Blood Collection Process: Venipuncture



1. Safety Needles, 22g or less

2. Butterfly needles. 21g or less

3. Syringes

4. Vacutainer tube holder

5. Transfer Device 6. Blood Collection Tubes.

  • The vacuum tubes are designed to draw a predetermined volume of blood.
  • Tubes with different additives are used for collecting blood specimens for specific types of tests.
  • The color of cap is used to identify these additives.

7. Tourniquets. Single use, disposable, latex-free tourniquets

8. Antiseptic. Individually packaged 70% isopropyl alcohol wipes.

9. 2×2 Gauze

10. Sharps Disposal Container. An OSHA acceptable, puncture proof container
marked “Biohazardous”.

11. Bandages or tape


1. Observe universal (standard) safety precautions.

2. Observe all applicable isolation procedures.

3. PPE’s will be worn at all times.

4. Wash hands in warm, running water with a appropriate hand washing product,

5. If hands are not visibly contaminated a commercial foaming hand wash product may be used before and after each patient collection.

6. Gloves are to be worn during all phlebotomies, and changed between patient collections.

7. Palpation of phlebotomy site may be performed without gloves providing the skin is not broken.

8. A lab coat or gown must be worn during blood collection procedures.

9. Needles and hubs are single use and are disposed of in an appropriate ‘sharps’ container as one unit.

10. Needles are never recapped, removed, broken, or bent after phlebotomy procedure.

11. Gloves are to be discarded in the appropriate container immediately after the phlebotomy procedure.

12. All other items used for the procedure must be disposed of according to proper biohazardous waste disposal policy.

13. Contaminated surfaces must be cleaned with freshly prepared 10% bleach solution. All surfaces are cleaned daily with bleach.

14. In the case of an accidental needlestick, immediately wash the area with an antibacterial soap, express blood from the wound, and contact your supervisor.


1. Identify the patient, two forms of active identification are required.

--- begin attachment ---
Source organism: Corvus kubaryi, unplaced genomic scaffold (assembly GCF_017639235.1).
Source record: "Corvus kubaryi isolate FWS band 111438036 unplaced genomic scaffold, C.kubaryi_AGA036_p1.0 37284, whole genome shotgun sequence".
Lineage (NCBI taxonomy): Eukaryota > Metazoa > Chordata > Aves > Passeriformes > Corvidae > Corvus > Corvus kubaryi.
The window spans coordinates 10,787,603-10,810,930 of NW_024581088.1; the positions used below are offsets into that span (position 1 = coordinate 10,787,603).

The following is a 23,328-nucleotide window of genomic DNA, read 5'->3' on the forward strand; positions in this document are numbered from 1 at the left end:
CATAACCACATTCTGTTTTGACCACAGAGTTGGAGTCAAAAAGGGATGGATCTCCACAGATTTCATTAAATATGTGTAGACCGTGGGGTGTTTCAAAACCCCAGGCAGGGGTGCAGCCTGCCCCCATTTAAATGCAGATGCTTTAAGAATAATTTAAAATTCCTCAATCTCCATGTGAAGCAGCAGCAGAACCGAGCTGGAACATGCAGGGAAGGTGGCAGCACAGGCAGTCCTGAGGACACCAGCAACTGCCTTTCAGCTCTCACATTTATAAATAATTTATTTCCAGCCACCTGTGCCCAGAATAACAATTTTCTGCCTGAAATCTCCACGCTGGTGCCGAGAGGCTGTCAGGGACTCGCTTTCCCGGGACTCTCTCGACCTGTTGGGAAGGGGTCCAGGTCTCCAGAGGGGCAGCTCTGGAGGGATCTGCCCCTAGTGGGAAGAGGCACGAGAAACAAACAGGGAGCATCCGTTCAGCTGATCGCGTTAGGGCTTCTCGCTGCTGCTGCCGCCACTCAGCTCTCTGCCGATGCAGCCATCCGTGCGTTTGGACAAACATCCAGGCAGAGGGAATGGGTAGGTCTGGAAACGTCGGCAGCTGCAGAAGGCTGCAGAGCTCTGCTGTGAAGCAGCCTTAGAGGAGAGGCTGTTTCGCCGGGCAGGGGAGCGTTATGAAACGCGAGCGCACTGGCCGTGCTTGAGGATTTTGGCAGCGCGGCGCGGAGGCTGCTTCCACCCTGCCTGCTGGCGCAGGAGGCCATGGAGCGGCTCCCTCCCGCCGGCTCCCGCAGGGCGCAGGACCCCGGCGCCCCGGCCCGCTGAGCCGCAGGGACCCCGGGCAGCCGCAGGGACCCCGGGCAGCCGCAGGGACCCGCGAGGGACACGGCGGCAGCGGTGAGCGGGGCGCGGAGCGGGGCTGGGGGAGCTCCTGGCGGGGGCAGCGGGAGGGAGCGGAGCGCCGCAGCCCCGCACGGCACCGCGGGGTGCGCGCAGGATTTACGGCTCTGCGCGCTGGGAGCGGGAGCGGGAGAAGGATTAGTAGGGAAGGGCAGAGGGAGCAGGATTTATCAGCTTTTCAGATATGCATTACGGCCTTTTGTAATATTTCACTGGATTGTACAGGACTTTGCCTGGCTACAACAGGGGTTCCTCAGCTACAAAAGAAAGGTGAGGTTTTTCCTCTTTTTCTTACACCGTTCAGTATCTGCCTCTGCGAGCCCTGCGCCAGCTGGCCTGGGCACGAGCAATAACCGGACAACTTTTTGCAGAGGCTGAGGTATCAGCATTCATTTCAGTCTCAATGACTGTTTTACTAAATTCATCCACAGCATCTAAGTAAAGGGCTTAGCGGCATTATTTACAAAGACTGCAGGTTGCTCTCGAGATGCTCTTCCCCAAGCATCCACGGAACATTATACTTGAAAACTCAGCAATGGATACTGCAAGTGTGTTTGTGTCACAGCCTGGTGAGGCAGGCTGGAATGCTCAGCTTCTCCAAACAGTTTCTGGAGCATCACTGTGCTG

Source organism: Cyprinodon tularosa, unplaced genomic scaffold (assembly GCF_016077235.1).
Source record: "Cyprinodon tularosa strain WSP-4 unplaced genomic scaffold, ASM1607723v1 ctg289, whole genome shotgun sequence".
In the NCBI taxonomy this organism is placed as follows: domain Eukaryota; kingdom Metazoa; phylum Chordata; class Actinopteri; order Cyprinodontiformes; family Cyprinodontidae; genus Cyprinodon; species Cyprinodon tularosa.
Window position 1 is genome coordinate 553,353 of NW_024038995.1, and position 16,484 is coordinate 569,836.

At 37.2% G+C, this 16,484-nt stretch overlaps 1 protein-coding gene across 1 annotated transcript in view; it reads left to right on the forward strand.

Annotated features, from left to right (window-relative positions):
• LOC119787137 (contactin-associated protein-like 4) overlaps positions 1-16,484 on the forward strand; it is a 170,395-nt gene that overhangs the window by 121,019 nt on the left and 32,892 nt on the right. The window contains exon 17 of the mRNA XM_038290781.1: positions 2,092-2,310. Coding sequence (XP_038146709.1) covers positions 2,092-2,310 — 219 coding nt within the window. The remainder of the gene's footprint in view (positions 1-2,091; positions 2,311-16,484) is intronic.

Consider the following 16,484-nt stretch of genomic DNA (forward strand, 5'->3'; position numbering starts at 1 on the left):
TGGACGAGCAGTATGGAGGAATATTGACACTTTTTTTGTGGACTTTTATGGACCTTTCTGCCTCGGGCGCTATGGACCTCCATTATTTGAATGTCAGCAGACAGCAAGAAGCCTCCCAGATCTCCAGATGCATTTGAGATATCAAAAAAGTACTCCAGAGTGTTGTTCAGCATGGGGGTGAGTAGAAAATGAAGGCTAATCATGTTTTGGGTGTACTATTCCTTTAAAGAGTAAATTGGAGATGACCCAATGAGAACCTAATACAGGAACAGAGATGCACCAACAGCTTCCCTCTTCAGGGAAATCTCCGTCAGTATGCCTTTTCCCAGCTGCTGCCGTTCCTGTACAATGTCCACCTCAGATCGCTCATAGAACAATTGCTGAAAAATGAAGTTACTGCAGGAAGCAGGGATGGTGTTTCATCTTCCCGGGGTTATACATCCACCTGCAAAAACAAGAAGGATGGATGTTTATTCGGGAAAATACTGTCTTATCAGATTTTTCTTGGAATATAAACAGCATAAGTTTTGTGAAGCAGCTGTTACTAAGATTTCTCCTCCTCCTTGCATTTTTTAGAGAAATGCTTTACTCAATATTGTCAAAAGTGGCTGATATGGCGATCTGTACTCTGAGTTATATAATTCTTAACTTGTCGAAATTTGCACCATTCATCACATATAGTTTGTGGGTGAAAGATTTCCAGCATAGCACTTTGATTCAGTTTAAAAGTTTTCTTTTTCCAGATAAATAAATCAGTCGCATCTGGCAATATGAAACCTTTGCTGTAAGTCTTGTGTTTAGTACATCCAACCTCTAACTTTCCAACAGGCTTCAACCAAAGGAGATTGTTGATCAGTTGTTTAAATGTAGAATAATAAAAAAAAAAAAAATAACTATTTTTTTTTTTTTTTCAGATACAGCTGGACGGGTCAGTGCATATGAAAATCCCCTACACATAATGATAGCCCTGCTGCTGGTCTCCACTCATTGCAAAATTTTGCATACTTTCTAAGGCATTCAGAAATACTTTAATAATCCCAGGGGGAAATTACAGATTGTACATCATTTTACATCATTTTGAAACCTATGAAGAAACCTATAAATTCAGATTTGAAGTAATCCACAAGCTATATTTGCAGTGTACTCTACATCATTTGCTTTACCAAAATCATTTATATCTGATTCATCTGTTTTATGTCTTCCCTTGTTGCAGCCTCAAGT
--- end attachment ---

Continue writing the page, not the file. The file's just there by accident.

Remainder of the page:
• Ask the patient to state their name and date of birth.
  • This information must match the requisition.

2. Reassure the patient that the minimum amount of blood required for testing will be drawn.

3. Verify that any diet or time restrictions have been met.

4. Order of Draw

  • The following order of draw is the approved order as established by CLSI.
  • This order of draw should be followed whenever multiple tubes are drawn during a single venipuncture.
  • This is to prevent cross contamination by the tube additives that could lead to erroneous results.

1. Blood Culture

2. Light Blue Top (plasma): 3.2% sodium citrate. These tubes are used for coagulation tests and need to be completely filled to ensure the proper ratio of blood to anticoagulant.

3. Red Top (serum): Plain and gel. Used for chemistry and reference tests.

4. Green Top (plasma): With and without gel, contains lithium heparin. These tubes are used primarily for chemistry tests.

5. Lavender or Pink Top (plasma): Contains EDTA. Used primarily for hematology and blood bank testing.

6. Gray Top (plasma): Contains sodium fluoride/potassium oxalate. Used by chemistry for glucose testing.

7. Yellow Top (plasma and cells): Contains ACD solution A or B. Used for Genetics testing.

NOTE: When using a winged blood collection set for venipuncture and a coagulation tube is the first tube needed, first draw a discard tube (plain red top or light blue top). The discard tube does not need to be filled completely.

1. Assemble the necessary equipment appropriate to the patient’s physical characteristics.

2. Wash hands and put on gloves.

3. Position the patient with the arm extended to form a straight-line form shoulder to wrist.

4. Do not attempt a venipuncture more than twice. Notify your supervisor or patient’s physician if unsuccessful.

5. Select the appropriate vein for venipuncture.

  • The larger median cubital, basilic and cephalic veins are most frequently used, but other may be necessary and will become more prominent if the patient closes his fist tightly.
  • At no time may phlebotomists perform venipuncture on an artery.
  • It is not recommended that blood be drawn from the feet .The Providers permission is required to draw from this site.
  • Extensive scarring or healed burn areas should be avoided
  • Specimens should not be obtained from the arm on the same side as a mastectomy.
  • Avoid areas of hematoma.
  • If an IV is in place, samples may be obtained below but NEVER above the IV site.